Do you think Kristin’s saying, “If I’m ever turned into a character in a play, I will have just as many monologues as Hamlet”? Because that’s kind of how it fell out.

Do you think Kristin’s saying, “If I’m ever turned into a character in a play, I will have just as many monologues as Hamlet”? Because that’s kind of how it fell out.

The second complication to Rat Girl’s adaptation process was that while many things happen over the course of Kristin’s story, and there are many dramatic moments (including the decision, at one point, to attempt suicide by slitting her wrists), the book, being based on life, mimics life’s amazing ability to evade dramatic structure because of that whole thing where dramas have an arc and a point, while life is essentially a series of vaguely connected events that frequently only have relevancy to one another because we retrospectively see them that way. This is perhaps even more apparent in Rat Girl because the central conflict in the book is really Kristin vs. herself, engaged as she is in a battle to keep her fragmenting mind and personality together as she first becomes a rock star, and then a young mother. Though her band’s almost-too-easy-to-be-true rise to prominence in the indie rock scene and the course of her pregnancy provide a throughline to the events of the book, the “two steps forward, one to three steps back” nature of coping with a mental health crisis results in a series of twists and turns that are interesting to read about, but dramatically feel like a series of confusing anti-climaxes, particularly post suicide attempt. The major aspect of Kristin’s story that appealed to me and I wanted to bring to the stage was her struggle to learn to live with a mental health condition that can never be truly cured, but that struggle is fundamentally internal, and dramatic structure requires progress and action. Or to coin a cliché: in the book Kristin tells us what she goes through, but in the play we have to show, not tell, the story, and this meant cutting and re-arranging a long, meandering road of small but distinct events into a shorter sequence of more impactful events that moved in a definitive and climactic direction. Which also meant, once again, generating some material of my own, including crafting whole scenes based on a handful of lines in the book, or sometimes just an implication. This made me nervous as all get out, but the alternative would have been either a story full of holes, or an actor playing Kristin, standing center stage, telling us everything, and thus essentially just reading the book to us.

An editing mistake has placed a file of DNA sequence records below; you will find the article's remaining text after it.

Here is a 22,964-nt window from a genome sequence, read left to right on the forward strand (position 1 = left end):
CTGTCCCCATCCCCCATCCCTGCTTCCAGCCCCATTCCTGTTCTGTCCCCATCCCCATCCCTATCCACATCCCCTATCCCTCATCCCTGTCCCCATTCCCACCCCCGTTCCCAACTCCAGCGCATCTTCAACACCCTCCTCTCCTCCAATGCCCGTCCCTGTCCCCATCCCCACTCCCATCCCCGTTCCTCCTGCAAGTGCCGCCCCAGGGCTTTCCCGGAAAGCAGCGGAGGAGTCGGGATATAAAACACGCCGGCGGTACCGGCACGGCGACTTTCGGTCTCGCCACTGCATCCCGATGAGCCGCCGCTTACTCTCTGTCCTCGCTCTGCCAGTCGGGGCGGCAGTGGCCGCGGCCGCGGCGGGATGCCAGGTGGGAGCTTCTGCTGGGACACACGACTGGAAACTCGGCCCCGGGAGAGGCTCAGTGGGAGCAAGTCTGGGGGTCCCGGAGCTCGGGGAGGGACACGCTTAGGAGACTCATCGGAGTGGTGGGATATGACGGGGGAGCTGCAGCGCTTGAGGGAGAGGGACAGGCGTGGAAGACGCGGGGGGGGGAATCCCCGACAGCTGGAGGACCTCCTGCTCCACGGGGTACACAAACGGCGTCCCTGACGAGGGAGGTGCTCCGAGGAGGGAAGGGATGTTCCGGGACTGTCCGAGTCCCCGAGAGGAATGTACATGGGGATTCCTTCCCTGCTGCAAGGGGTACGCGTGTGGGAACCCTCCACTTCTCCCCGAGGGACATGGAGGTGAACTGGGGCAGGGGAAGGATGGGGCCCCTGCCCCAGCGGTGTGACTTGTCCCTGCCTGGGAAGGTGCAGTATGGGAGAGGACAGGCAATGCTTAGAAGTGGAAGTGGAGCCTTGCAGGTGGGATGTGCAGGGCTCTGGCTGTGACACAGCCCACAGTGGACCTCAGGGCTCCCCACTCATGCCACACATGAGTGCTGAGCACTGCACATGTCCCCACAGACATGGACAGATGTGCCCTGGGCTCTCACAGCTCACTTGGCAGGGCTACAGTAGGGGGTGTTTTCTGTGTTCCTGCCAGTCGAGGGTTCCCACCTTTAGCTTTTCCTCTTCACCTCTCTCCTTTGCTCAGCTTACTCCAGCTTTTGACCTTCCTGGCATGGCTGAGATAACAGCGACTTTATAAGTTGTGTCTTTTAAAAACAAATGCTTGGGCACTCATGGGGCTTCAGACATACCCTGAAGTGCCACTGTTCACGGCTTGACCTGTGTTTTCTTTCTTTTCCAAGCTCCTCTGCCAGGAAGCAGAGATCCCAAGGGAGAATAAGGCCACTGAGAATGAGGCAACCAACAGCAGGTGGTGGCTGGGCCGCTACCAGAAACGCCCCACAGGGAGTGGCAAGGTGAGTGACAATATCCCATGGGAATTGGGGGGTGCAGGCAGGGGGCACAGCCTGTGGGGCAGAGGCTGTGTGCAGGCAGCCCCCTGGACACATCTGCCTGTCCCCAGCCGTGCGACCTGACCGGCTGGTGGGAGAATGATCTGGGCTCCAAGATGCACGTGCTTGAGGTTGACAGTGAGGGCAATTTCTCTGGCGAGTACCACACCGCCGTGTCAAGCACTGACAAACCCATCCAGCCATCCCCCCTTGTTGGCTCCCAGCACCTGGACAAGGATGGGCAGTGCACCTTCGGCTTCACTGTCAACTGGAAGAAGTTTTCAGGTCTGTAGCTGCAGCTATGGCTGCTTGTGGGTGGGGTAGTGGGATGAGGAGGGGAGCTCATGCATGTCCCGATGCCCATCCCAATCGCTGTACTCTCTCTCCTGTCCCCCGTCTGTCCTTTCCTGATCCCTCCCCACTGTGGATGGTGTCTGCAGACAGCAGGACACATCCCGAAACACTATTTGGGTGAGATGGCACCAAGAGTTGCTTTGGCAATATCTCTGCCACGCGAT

I imagine that would look like this, only the band is being way more forgiving than I suspect the audience would be.

I imagine that would look like this, only the band is being way more forgiving than I suspect the audience would be.